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Forensic IT security – Do ‘insiders’ pose a threat?

Just because someone works for your organisation it doesn’t mean they’re a safe bet. Your staff might disagree with what the way you treat them, treat your customers, your suppliers. They might feel uncomfortable about the direction you’re going in or your products and services. And while some businesses manage to create some form of genuine employee loyalty, for many people ‘loyalty’ is something we only really feel for our friends and family, not the companies we work for. Here’s a salutary tale about insider mischief, a sorry tale starring Donald Trump himself.

Trump’s Twitter account suspended by a staff member

Have you heard about the Twitter staff member who, on their last day with the network, suspended Donald Trump’s account? As it happens the move drew praise and disapproval in equal measure thanks to the US president’s controversial personality, unusual way of doing things and seeming immunity to the rules that ordinary mortals who enjoy the social network have to live by.

At first Twitter blamed human error for the eleven minute long silence. For a while there were rumours that Trump’s account might have been hacked, since he’s famous for poor security standards. In the early days, for example, the president apparently insisted on using his old, unsecured Android phone rather than a secure encrypted mobile approved by the US Secret Service.

It was later revealed that a Twitter staff member on their last day with the network deactivated Trump’s personal account in a deliberate act. Twitter at first claimed it was a matter of human error, then admitted their employee did it on purpose. Now the network is carrying out a ‘full internal review’.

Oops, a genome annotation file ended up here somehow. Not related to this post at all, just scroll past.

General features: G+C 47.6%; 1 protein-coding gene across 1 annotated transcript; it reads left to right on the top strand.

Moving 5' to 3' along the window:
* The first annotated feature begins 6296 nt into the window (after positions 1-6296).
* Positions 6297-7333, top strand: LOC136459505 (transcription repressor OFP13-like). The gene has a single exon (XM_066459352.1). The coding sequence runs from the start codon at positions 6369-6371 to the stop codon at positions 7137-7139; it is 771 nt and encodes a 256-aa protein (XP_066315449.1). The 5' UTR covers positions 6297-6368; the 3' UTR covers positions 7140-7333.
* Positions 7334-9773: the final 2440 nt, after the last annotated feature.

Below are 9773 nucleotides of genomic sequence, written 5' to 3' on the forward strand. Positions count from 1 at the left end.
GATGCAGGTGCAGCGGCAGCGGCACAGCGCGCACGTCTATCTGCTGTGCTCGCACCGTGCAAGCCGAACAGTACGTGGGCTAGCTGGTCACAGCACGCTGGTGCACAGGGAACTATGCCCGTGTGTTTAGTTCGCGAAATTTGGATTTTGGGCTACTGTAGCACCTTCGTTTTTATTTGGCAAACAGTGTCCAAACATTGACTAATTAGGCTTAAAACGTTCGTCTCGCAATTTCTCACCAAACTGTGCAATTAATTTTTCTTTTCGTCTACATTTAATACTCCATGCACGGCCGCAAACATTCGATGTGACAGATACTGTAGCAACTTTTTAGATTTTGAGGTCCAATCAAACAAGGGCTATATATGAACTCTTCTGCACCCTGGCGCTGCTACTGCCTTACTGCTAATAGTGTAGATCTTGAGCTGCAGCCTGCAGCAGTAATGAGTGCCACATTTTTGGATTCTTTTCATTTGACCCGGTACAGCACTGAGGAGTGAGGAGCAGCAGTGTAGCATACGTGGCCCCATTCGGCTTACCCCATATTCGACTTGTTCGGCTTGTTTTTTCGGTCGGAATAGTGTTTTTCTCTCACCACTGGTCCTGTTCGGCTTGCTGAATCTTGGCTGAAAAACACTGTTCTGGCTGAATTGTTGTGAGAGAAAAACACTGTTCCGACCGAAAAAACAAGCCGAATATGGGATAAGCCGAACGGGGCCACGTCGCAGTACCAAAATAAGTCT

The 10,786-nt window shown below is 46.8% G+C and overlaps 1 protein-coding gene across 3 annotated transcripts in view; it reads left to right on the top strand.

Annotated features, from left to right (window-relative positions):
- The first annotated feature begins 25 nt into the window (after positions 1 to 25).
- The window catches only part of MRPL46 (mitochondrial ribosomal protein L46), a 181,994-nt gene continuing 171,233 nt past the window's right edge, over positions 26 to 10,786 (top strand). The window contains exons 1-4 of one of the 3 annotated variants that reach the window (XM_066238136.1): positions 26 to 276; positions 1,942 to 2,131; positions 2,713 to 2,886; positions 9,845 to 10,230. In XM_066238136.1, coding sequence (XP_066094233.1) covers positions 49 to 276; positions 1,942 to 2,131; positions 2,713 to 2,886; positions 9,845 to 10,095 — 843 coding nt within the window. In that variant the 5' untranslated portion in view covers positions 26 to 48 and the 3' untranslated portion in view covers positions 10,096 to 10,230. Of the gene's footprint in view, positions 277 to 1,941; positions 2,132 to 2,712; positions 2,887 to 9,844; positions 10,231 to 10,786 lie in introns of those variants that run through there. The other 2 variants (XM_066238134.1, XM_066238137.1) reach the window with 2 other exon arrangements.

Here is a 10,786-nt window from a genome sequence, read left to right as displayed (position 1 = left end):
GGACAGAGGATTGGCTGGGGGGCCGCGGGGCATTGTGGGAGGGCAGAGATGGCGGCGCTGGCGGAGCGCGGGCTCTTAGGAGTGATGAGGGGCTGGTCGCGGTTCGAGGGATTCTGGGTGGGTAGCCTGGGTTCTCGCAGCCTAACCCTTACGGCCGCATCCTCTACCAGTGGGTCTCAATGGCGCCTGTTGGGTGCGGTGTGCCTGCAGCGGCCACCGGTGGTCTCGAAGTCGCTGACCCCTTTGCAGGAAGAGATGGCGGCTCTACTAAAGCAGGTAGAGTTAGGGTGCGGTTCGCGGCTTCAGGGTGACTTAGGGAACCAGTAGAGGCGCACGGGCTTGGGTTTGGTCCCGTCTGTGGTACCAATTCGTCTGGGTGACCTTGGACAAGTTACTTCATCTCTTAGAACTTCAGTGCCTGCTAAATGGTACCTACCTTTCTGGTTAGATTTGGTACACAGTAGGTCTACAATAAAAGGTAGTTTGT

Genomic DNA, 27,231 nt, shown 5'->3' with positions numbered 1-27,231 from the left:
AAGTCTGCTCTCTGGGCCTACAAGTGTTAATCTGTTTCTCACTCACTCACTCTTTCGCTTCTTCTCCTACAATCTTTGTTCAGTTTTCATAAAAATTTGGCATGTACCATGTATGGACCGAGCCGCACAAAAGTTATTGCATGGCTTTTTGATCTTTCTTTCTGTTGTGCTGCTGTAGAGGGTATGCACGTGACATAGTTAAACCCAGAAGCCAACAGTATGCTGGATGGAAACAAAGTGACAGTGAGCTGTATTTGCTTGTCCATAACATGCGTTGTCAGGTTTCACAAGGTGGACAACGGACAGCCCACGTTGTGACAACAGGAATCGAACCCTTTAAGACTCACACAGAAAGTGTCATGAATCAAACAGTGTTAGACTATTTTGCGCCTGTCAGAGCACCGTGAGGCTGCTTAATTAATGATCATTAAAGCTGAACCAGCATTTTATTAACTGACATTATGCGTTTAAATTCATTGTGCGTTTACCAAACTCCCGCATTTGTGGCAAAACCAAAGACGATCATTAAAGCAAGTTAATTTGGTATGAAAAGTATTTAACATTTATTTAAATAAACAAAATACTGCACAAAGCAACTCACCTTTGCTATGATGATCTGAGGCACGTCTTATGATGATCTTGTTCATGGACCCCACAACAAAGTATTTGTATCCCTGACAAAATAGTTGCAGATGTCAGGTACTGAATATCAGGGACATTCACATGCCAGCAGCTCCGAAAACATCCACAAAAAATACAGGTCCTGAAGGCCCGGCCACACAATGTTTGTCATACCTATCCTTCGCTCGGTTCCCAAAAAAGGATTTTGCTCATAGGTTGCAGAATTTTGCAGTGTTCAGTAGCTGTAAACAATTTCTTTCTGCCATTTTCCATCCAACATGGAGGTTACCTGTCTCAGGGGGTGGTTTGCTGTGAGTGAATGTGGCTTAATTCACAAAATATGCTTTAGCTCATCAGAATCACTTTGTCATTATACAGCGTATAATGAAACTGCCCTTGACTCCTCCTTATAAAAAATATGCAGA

Trump himself Tweeted that the incident was proof that his Tweeting was having an impact. But there have long been strong ongoing calls for Twitter to suspend the president’s account over his inflammatory threats to North Korea, abusive attitude to women and more, all things that many feel he shouldn’t get away with, behaviour that ordinary people’s Twitter accounts are usually suspended for.

The story from the perspective of IT security issues

To us, the story points to a number of failings on both sides. As far as Trump himself is concerned one would hope the incident acted as a shot across his bows, suggesting that security is a lot more important than he currently gives it credit for. It also suggests that a measure of subtlety might be more appropriate for his Twitter activity in future, since outraging the online community can have dire consequences.

At the Twitter end of things it suggests insufficient staff background checks is missing or ineffective staff termination procedures and a severe lack of internal security controls, all of which make Twitter look like a fairly lax company, which would surely in turn worry investors as well as its many high profile and celebrity users. On the other hand the US president is so very unpopular that maybe nothing Twitter could have done would prevent that staff member using their last day at the network to make a very public point.

Could you imagine a staff member of yours resorting to something like this on their last day with you? If the answer is ‘no’, you could end up in big trouble. Where forensic IT is concerned it’s always better to be safe than sorry, always best to expect the worst. If you’d like help securing your IT systems, we’d love to help.

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